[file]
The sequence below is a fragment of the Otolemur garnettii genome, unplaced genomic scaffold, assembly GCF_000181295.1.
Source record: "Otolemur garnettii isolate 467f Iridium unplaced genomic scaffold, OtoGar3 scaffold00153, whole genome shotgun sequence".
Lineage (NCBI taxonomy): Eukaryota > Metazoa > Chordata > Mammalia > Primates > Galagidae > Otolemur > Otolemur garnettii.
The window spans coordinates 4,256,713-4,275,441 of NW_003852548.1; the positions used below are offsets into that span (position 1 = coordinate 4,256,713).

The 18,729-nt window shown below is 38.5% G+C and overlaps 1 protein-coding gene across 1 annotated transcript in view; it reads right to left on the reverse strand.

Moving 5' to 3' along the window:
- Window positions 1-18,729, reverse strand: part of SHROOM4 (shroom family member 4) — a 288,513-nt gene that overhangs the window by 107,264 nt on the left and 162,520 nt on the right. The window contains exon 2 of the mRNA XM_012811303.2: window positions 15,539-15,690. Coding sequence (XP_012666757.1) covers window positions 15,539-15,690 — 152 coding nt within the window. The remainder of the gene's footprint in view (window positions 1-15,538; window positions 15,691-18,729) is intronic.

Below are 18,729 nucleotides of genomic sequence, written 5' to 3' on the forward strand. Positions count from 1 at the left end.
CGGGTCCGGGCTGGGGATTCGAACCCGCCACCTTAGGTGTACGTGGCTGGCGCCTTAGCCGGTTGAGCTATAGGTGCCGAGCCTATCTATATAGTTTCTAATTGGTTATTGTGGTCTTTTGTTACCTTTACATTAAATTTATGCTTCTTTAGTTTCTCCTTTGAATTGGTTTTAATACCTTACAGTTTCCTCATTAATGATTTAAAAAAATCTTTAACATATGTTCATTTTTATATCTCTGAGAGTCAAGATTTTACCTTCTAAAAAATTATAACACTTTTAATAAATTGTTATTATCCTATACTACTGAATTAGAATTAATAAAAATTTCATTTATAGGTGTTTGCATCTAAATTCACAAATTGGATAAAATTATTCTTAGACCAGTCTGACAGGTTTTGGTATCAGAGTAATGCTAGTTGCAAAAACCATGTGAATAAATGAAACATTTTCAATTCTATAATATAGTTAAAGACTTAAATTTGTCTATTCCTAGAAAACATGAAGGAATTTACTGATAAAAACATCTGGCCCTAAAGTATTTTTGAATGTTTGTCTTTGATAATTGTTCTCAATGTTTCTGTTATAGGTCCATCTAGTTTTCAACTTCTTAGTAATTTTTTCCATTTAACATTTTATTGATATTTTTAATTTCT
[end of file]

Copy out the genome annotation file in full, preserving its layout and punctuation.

The sequence below is a fragment of the Otolemur garnettii genome, unplaced genomic scaffold, assembly GCF_000181295.1.
Source record: "Otolemur garnettii isolate 467f Iridium unplaced genomic scaffold, OtoGar3 scaffold00153, whole genome shotgun sequence".
Lineage (NCBI taxonomy): Eukaryota > Metazoa > Chordata > Mammalia > Primates > Galagidae > Otolemur > Otolemur garnettii.
The window spans coordinates 4,256,713-4,275,441 of NW_003852548.1; the positions used below are offsets into that span (position 1 = coordinate 4,256,713).

The 18,729-nt window shown below is 38.5% G+C and overlaps 1 protein-coding gene across 1 annotated transcript in view; it reads right to left on the reverse strand.

Moving 5' to 3' along the window:
- Window positions 1-18,729, reverse strand: part of SHROOM4 (shroom family member 4) — a 288,513-nt gene that overhangs the window by 107,264 nt on the left and 162,520 nt on the right. The window contains exon 2 of the mRNA XM_012811303.2: window positions 15,539-15,690. Coding sequence (XP_012666757.1) covers window positions 15,539-15,690 — 152 coding nt within the window. The remainder of the gene's footprint in view (window positions 1-15,538; window positions 15,691-18,729) is intronic.

Below are 18,729 nucleotides of genomic sequence, written 5' to 3' on the forward strand. Positions count from 1 at the left end.
CGGGTCCGGGCTGGGGATTCGAACCCGCCACCTTAGGTGTACGTGGCTGGCGCCTTAGCCGGTTGAGCTATAGGTGCCGAGCCTATCTATATAGTTTCTAATTGGTTATTGTGGTCTTTTGTTACCTTTACATTAAATTTATGCTTCTTTAGTTTCTCCTTTGAATTGGTTTTAATACCTTACAGTTTCCTCATTAATGATTTAAAAAAATCTTTAACATATGTTCATTTTTATATCTCTGAGAGTCAAGATTTTACCTTCTAAAAAATTATAACACTTTTAATAAATTGTTATTATCCTATACTACTGAATTAGAATTAATAAAAATTTCATTTATAGGTGTTTGCATCTAAATTCACAAATTGGATAAAATTATTCTTAGACCAGTCTGACAGGTTTTGGTATCAGAGTAATGCTAGTTGCAAAAACCATGTGAATAAATGAAACATTTTCAATTCTATAATATAGTTAAAGACTTAAATTTGTCTATTCCTAGAAAACATGAAGGAATTTACTGATAAAAACATCTGGCCCTAAAGTATTTTTGAATGTTTGTCTTTGATAATTGTTCTCAATGTTTCTGTTATAGGTCCATCTAGTTTTCAACTTCTTAGTAATTTTTTCCATTTAACATTTTATTGATATTTTTAATTTCT